Whether you are a beginner on compiling your family tree or have been researching for many years you may have wondered how back you should search for ancestors. Some people are happy just finding information on grandparents and maybe even great grandparents. Going back three, four or five generations would take you to great-great grandparents. However, the key is to verify all names dates and locations. Never depend on someone else’s family tree, especially if they have no sources backing their information. Having a list of relatives without full information and sources to back it up is not worth anything.
Of course, you can be stopped in your search after finding your grandparents, hitting a brick wall to locating any other ancestors further back. In such cases, don’t depend solely on direct lineage, follow and research another branch, say your grandfather’s siblings (your grand uncle or aunt).
To find any siblings, refer to any obituaries, marriage licenses, newspaper articles, city directories and census records related to the grandparent. In obituaries, living siblings would be listed as survivors, in marriages license, a sibling may have been a witness, in newspaper articles there could be any numbers of articles related to brothers or a brother and sister, with city directors scan the listing for other surnames as your grandparent and see if they live nearby. With census records, examine the ones where your grandparent was younger, maybe living at home with their siblings. Look over census records in a hometown to see if siblings to your ancestor are living there, maybe even just down the street. The same is true, years later when a grandparent was older and siblings could be living in the same household.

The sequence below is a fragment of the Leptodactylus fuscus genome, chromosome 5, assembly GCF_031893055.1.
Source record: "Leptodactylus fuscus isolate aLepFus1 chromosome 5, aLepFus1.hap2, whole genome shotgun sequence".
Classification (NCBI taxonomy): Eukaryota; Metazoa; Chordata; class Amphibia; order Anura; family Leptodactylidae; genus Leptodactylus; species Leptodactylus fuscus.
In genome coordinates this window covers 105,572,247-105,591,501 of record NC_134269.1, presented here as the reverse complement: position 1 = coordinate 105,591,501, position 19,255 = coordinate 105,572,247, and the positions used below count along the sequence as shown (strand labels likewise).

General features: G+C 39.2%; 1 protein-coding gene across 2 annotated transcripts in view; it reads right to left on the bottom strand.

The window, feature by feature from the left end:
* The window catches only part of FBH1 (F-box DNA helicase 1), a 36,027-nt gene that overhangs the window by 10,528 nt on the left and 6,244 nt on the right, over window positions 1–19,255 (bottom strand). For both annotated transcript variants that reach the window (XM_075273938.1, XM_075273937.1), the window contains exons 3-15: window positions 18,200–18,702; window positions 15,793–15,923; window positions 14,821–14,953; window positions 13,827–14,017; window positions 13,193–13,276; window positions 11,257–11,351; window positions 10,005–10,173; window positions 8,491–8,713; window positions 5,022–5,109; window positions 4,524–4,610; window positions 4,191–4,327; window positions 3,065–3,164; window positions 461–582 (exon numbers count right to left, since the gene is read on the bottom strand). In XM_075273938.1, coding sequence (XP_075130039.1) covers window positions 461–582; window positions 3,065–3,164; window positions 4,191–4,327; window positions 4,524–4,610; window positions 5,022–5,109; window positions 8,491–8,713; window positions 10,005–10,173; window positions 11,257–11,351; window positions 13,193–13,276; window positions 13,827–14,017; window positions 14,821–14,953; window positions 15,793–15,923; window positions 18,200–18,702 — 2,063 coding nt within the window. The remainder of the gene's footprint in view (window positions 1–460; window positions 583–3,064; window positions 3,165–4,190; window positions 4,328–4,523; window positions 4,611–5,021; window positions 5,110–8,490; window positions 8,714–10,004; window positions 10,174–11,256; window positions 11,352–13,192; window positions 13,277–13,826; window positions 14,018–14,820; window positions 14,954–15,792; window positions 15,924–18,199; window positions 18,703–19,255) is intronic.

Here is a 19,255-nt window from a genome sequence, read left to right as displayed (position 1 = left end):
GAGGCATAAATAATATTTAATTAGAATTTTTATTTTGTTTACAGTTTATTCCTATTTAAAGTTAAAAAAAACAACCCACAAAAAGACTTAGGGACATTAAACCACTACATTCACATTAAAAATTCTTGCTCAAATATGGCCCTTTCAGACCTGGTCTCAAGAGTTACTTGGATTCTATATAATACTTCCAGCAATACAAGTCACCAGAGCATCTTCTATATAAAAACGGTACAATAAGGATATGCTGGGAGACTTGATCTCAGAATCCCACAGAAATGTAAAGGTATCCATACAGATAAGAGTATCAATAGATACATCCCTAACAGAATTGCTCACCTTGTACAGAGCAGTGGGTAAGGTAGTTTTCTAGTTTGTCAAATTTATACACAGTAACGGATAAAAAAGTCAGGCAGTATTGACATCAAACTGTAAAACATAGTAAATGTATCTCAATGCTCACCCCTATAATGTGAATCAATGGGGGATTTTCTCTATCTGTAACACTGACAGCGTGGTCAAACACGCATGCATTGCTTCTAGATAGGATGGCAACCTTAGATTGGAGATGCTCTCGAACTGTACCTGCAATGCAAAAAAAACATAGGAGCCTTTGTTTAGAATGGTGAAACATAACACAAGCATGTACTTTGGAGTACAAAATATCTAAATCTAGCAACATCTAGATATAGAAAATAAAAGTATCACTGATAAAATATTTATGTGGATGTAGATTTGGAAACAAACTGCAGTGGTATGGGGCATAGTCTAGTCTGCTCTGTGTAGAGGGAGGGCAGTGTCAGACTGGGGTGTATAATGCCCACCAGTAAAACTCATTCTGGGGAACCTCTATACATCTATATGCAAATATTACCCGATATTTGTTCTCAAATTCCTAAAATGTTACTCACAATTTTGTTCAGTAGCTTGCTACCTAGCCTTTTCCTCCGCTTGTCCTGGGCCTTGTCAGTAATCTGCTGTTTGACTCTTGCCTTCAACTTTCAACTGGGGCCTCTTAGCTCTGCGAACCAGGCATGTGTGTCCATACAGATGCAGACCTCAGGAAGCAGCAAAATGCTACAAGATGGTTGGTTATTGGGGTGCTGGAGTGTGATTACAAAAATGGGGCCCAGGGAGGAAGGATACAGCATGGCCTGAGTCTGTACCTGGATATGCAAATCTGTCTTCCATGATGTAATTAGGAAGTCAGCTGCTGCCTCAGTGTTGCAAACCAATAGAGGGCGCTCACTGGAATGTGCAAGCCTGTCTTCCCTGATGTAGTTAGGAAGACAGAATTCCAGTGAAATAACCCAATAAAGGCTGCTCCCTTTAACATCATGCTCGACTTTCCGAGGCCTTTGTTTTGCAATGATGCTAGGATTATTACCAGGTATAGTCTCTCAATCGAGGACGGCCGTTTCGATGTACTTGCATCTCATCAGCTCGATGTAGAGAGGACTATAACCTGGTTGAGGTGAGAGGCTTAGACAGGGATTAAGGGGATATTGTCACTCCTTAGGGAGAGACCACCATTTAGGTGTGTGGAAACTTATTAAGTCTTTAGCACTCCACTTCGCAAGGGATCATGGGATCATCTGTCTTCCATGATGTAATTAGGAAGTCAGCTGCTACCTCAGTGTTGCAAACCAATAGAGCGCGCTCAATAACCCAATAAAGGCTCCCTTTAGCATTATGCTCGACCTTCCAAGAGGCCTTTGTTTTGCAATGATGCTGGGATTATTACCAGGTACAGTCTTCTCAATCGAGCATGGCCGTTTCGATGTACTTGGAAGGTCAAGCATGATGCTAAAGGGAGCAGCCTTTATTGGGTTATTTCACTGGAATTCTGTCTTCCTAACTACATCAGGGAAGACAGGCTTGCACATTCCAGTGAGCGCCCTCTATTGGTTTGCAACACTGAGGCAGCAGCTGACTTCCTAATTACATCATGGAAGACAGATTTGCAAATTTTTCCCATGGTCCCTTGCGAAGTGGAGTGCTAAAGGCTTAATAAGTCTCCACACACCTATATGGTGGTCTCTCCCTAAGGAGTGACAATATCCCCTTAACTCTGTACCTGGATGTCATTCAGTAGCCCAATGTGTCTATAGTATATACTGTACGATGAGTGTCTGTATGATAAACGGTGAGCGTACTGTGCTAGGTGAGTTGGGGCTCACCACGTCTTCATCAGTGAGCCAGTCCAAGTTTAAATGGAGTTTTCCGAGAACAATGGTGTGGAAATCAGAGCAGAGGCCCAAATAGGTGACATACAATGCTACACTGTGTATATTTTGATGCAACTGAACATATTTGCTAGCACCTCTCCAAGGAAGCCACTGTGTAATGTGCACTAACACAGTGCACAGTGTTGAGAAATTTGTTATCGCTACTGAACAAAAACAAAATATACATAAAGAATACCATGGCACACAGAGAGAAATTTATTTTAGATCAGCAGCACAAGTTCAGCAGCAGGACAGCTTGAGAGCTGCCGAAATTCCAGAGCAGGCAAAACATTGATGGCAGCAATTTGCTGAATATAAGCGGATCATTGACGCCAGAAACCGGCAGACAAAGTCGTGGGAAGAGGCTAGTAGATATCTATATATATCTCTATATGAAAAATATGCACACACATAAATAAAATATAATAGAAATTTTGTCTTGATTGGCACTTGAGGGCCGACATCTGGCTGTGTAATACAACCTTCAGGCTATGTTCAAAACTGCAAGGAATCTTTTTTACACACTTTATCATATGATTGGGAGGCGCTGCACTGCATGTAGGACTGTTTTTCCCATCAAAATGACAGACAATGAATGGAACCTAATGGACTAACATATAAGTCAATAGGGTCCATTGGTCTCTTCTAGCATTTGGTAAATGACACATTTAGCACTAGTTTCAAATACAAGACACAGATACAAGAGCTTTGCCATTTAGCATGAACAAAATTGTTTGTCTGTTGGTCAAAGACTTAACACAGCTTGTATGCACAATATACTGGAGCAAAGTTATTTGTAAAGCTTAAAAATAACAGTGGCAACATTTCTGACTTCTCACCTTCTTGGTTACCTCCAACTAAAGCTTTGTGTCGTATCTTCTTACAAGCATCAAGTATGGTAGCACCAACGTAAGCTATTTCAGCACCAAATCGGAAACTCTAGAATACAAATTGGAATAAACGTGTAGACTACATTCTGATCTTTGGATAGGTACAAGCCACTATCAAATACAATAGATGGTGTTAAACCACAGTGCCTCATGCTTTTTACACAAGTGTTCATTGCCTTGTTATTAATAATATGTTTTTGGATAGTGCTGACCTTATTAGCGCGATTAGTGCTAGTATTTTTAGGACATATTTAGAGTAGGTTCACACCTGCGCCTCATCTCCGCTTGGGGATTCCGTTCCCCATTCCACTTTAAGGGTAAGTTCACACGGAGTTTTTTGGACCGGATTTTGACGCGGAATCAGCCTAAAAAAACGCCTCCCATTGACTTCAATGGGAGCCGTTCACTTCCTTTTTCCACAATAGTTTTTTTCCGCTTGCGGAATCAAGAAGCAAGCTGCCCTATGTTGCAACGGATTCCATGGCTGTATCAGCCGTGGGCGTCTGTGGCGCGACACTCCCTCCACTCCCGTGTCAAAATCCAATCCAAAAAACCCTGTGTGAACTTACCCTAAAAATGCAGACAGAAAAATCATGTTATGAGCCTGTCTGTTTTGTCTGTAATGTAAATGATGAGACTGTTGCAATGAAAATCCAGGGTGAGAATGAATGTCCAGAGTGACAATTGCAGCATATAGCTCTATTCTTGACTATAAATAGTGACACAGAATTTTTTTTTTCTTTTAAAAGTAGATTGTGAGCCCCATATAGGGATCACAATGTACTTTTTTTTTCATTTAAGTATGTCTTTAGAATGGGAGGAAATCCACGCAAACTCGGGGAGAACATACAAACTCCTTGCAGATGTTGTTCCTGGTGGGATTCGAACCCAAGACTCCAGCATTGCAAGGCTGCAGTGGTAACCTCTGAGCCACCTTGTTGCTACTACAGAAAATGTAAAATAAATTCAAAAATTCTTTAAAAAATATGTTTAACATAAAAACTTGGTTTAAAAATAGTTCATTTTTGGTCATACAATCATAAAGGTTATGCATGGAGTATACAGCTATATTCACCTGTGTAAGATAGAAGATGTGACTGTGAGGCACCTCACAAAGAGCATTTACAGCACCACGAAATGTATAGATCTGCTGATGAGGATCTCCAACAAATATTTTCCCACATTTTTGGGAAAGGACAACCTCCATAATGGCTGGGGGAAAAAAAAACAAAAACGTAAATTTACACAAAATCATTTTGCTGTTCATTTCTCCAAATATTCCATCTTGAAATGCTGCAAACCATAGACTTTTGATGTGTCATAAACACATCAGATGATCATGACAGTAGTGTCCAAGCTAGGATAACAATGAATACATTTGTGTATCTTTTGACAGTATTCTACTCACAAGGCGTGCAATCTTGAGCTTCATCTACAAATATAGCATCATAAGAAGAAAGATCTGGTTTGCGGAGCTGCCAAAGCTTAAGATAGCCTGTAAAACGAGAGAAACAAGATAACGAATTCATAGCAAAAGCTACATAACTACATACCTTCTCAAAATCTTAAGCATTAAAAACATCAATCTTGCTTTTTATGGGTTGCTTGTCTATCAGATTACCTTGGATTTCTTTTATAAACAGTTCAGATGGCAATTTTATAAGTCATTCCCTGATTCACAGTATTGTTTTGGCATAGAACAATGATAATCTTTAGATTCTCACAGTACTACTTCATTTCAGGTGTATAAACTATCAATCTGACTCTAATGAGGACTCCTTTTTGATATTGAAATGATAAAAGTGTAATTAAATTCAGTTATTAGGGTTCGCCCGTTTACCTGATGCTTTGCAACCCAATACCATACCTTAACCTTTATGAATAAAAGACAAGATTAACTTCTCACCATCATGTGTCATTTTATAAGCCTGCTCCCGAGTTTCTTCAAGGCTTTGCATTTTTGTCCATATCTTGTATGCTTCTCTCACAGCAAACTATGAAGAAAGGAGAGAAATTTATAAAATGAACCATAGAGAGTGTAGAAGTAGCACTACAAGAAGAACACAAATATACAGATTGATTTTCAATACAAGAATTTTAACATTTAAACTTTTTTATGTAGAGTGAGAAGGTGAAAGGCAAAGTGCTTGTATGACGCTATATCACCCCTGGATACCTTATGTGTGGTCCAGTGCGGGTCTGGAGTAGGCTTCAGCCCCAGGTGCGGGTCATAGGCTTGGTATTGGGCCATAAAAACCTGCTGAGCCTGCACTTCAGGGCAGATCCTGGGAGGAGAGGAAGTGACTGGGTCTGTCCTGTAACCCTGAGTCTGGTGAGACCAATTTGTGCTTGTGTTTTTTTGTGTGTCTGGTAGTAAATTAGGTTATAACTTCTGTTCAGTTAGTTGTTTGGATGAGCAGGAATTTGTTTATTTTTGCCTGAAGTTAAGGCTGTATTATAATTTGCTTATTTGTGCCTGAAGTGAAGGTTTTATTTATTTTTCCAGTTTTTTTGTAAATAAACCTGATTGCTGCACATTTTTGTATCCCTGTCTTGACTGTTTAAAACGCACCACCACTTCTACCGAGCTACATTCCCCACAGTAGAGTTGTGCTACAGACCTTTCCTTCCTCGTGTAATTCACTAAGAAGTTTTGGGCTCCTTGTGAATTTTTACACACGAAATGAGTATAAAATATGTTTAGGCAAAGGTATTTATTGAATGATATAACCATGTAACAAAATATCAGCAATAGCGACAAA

Once you have any possibility of a sibling, pursue the research on that name completely, just as if they were a direct lineage. Find vital records, censuses, documents, anything that can verify the information gathered. Along that path, look for other names that could be siblings or better yet those sibling’s parents and grandparents. You could learn of a couple more generations further back.
There are no quick and easy methods to be thorough in your research. You need to have patience. Remember it is not the total number of ancestors you have gathered but rather the quality of correctly putting together your family tree accurately. Make the correct link to each generation – that will be your best achievement.
Photos: Groff sisters in 1918; Root siblings in 1899 and brothers Corydon, Isaac, William, and Caleb Shimer in 1908.
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